The Sunday Mail
Senior Business Reporter
THE successful conclusion of discussions on Zimbabwe’s arrears clearance and debt resolution will lay a firm foundation for the lifting of economic sanctions and help to unlock fresh and affordable external long-term funding for the country.
Zimbabwe is working with international and bilateral organisations to clear its external debt, which stood at US$14 billion as of September 2022, as well as pay its obligations to white former commercial farmers through the Global Compensation Deed (GCD) for improvements on farms acquired under the land reform programme.
Under the GCD, signed in 2020, the white former commercial farmers would be paid US$3,5 billion, which is part of Zimbabwe’s total external debt of US$14 billion, owed to various multilateral and bilateral partners, including the African Development Bank (AfDB), the World Bank (WB) and the Paris Club.
To operationalise the debt clearance strategy, President Mnangagwa appointed AfDB president Dr Akinumwi Adesina to champion the country’s arrears clearance and debt resolution process.
Dr Adesina is working together with former Mozambican President Joaquim Chissano, whom President Mnangagwa appointed high-level facilitator for the debt dialogue process between Zimbabwe and the international creditors.
In separate interviews, following the Fourth Structured Dialogue Platform discussions on Zimbabwe’s debt resolution process held in Harare on Monday last week, economic commentators commended the Government for showing the will to resolve the country’s unsustainable debt.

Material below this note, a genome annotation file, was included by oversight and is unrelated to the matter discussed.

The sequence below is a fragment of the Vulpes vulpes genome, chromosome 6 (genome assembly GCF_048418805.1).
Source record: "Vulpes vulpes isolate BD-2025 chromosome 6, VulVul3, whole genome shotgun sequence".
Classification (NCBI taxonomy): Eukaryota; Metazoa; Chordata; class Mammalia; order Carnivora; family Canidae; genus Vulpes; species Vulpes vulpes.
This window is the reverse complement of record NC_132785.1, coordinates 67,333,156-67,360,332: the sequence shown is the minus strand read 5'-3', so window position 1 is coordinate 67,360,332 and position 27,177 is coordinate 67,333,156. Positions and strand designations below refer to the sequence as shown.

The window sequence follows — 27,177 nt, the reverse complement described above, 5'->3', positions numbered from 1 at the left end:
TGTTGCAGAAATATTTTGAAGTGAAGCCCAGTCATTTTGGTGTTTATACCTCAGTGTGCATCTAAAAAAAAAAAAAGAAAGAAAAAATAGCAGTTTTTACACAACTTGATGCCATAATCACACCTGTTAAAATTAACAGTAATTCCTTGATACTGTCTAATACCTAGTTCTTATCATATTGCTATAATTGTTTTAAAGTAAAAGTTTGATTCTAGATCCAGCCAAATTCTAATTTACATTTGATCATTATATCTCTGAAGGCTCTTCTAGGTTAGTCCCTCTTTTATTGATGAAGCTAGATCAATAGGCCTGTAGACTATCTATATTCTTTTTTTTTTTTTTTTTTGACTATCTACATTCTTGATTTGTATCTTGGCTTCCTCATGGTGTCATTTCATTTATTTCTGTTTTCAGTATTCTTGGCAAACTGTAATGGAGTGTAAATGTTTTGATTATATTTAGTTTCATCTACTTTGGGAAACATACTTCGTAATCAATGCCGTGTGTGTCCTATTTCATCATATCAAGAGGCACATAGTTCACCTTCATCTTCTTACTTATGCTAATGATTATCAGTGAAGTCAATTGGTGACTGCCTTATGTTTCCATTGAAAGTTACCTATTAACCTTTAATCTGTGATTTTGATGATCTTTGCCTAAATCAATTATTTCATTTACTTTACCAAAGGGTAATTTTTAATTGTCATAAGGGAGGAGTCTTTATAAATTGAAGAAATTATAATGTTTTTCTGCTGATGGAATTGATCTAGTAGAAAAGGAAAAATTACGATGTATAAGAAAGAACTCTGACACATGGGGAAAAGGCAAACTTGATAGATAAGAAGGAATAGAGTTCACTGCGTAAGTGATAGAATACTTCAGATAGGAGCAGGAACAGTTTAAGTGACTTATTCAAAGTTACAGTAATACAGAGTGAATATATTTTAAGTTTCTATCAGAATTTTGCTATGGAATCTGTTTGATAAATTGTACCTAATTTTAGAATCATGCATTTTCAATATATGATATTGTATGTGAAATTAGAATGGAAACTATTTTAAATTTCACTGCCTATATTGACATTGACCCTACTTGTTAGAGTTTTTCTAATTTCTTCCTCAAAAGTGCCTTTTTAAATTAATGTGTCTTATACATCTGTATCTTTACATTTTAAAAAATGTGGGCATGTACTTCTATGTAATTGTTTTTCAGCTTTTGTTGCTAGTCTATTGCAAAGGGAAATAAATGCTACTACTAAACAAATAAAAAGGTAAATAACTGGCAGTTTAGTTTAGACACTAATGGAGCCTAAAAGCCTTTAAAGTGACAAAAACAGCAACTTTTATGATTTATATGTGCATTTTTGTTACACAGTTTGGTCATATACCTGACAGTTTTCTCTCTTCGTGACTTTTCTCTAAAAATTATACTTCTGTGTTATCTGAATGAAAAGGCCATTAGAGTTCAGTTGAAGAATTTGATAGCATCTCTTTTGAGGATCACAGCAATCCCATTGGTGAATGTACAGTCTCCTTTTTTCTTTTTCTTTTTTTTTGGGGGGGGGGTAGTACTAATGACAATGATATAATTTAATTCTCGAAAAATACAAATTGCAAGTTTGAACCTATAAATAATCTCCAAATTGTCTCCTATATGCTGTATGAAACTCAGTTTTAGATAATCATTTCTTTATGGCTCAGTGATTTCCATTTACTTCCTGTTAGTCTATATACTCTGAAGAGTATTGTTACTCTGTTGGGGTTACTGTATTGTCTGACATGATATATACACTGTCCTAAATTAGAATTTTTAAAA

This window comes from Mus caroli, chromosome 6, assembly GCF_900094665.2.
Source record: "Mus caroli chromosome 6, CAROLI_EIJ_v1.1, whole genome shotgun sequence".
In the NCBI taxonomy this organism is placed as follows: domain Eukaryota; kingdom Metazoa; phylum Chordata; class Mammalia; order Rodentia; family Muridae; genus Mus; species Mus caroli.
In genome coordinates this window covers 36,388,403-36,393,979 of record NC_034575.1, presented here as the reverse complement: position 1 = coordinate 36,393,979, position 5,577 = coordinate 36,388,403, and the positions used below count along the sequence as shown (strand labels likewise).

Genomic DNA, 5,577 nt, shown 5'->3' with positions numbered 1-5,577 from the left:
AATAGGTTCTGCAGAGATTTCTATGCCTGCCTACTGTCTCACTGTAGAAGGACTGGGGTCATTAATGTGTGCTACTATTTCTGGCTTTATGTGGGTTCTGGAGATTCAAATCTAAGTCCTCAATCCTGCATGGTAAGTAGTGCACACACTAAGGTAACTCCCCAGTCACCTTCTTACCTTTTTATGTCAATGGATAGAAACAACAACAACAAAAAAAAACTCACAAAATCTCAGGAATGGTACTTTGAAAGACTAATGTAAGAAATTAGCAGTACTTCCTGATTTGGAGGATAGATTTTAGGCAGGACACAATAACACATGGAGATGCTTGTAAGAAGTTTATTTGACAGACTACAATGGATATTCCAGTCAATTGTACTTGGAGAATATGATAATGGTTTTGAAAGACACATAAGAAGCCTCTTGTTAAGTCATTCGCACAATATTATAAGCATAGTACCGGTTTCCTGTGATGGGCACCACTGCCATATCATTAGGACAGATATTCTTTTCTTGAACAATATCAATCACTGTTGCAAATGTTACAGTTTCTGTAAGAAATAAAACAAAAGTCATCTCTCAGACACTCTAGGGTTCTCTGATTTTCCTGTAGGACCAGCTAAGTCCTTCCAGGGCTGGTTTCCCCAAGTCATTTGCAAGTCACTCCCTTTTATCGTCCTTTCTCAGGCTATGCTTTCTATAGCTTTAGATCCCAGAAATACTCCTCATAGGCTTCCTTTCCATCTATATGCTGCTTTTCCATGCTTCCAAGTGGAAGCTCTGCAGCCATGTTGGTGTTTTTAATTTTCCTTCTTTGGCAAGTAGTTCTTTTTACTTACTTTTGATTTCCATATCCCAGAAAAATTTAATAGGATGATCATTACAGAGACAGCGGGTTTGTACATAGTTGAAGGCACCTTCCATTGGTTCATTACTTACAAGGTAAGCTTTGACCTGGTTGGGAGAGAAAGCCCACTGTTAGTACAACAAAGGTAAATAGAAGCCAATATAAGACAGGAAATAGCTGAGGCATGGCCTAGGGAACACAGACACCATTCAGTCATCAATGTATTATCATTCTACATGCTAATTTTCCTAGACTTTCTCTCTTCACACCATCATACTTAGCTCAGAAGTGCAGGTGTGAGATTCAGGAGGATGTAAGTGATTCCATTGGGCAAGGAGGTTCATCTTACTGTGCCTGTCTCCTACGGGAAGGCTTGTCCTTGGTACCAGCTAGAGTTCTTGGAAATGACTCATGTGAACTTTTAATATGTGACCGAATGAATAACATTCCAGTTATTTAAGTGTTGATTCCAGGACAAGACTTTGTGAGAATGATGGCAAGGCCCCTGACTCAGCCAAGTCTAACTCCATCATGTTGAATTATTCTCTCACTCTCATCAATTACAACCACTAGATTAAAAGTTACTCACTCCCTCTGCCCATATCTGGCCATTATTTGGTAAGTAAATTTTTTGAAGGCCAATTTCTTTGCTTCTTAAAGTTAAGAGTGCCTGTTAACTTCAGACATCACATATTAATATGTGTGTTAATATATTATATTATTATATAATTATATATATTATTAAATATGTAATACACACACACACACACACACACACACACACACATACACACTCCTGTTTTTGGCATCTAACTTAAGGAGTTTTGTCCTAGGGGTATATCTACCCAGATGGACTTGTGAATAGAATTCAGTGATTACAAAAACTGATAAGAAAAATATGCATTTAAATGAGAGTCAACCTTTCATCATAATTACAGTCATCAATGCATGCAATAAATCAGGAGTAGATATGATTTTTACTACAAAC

Zimbabwe’s huge debt burden is one of the major issues that have prevented the country from accessing affordable long-term funding from international financiers such as the WB and the International Monetary Fund (IMF).
Economist Professor Gift Mugano said the significance of the dialogue was that Zimbabwe was already engaging creditors at a high level.
“That, on its own, gives hope that there is some kind of goodwill to have a solution, it’s different from a scenario whereby no one is talking to you, where no one is talking, and there is no hope. The second issue is that the bilateral partners, the American and British governments, and also the European Union are participating and they have laid down what must be done …,” he said.
“If we sail through this whole process, Zimbabwe is back to business on the global stage in terms of access to offshore funding, meaning that the country can now attract capital or long-term finance.
“What is very important is for us to be patient and to be pragmatic. I am happy that at a higher level, our President is participating, and this shows political will.”
Under Zimbabwe’s arrears clearance and debt resolution process, three sector-specific working groups have been established to focus on economic reforms; governance; land tenure reforms and compensation under the GCD and bilateral investment promotion and protection agreements.
For over two decades, Zimbabwe has not been able to access the much-needed lines of credit from the international community.
The country has often had to use expensive sources of capital, which would burden taxpayers; or financing mechanisms that, at times, upset the economy.